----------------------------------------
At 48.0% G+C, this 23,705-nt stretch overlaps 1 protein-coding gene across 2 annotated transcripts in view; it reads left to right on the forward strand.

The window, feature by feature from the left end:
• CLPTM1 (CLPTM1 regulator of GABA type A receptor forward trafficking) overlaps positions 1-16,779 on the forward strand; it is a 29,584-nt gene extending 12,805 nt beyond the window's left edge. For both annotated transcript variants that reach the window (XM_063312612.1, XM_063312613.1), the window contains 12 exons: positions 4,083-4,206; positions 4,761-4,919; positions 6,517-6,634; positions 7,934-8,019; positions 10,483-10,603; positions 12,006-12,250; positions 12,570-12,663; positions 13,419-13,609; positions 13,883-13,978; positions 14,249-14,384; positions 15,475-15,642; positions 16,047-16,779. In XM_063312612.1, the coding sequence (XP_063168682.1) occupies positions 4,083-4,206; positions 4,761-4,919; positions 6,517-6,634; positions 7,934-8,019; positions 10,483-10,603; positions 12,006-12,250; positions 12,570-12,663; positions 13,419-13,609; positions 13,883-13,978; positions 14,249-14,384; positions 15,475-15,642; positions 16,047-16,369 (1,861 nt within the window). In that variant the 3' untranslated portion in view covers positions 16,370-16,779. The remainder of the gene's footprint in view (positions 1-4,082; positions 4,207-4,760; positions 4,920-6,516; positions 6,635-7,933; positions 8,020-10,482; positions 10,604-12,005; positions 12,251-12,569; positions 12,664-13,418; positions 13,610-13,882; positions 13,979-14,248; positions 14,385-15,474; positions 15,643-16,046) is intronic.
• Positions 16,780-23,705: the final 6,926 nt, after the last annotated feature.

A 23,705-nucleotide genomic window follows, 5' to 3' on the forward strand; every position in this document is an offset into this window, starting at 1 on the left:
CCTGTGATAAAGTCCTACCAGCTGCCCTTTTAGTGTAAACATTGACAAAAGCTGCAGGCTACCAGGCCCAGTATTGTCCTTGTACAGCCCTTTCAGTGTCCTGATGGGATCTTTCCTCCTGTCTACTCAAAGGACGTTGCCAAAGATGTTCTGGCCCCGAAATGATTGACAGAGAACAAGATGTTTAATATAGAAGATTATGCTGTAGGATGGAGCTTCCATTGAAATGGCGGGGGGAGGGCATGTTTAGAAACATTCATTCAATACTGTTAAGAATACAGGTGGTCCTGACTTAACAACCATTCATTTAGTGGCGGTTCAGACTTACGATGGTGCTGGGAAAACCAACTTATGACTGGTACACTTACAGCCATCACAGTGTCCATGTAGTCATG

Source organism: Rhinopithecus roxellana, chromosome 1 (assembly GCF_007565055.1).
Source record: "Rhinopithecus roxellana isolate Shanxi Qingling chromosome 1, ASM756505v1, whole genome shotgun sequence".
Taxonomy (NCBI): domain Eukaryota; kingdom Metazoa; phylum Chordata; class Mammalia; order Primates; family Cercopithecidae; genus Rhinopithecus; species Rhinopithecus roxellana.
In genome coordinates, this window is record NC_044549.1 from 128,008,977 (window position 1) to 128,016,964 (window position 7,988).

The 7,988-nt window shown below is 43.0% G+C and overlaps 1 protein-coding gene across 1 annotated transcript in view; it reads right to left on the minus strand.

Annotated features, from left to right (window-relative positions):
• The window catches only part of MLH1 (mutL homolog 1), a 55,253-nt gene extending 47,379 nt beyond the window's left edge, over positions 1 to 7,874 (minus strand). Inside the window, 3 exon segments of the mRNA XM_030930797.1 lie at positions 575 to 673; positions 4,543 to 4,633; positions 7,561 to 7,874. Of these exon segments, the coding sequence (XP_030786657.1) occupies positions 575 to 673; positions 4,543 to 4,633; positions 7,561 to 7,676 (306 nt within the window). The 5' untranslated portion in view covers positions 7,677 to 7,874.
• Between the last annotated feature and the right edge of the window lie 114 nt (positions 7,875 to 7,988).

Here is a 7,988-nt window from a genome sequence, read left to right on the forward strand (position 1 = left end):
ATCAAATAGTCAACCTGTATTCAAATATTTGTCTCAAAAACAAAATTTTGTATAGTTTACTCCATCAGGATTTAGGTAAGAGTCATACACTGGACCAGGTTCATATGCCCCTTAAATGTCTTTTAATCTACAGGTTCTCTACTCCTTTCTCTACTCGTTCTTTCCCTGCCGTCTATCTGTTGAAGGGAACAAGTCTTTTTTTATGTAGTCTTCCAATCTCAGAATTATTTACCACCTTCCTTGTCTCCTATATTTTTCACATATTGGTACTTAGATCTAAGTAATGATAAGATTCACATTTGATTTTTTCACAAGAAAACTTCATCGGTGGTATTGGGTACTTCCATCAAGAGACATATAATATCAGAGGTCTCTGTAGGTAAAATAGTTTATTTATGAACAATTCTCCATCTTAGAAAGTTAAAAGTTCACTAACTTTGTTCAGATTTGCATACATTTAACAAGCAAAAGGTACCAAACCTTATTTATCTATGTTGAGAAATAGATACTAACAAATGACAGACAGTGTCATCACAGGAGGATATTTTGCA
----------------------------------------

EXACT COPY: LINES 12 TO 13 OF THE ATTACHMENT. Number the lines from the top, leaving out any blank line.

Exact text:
Annotated features, from left to right (window-relative positions):
• The window catches only part of MLH1 (mutL homolog 1), a 55,253-nt gene extending 47,379 nt beyond the window's left edge, over positions 1 to 7,874 (minus strand). Inside the window, 3 exon segments of the mRNA XM_030930797.1 lie at positions 575 to 673; positions 4,543 to 4,633; positions 7,561 to 7,874. Of these exon segments, the coding sequence (XP_030786657.1) occupies positions 575 to 673; positions 4,543 to 4,633; positions 7,561 to 7,676 (306 nt within the window). The 5' untranslated portion in view covers positions 7,677 to 7,874.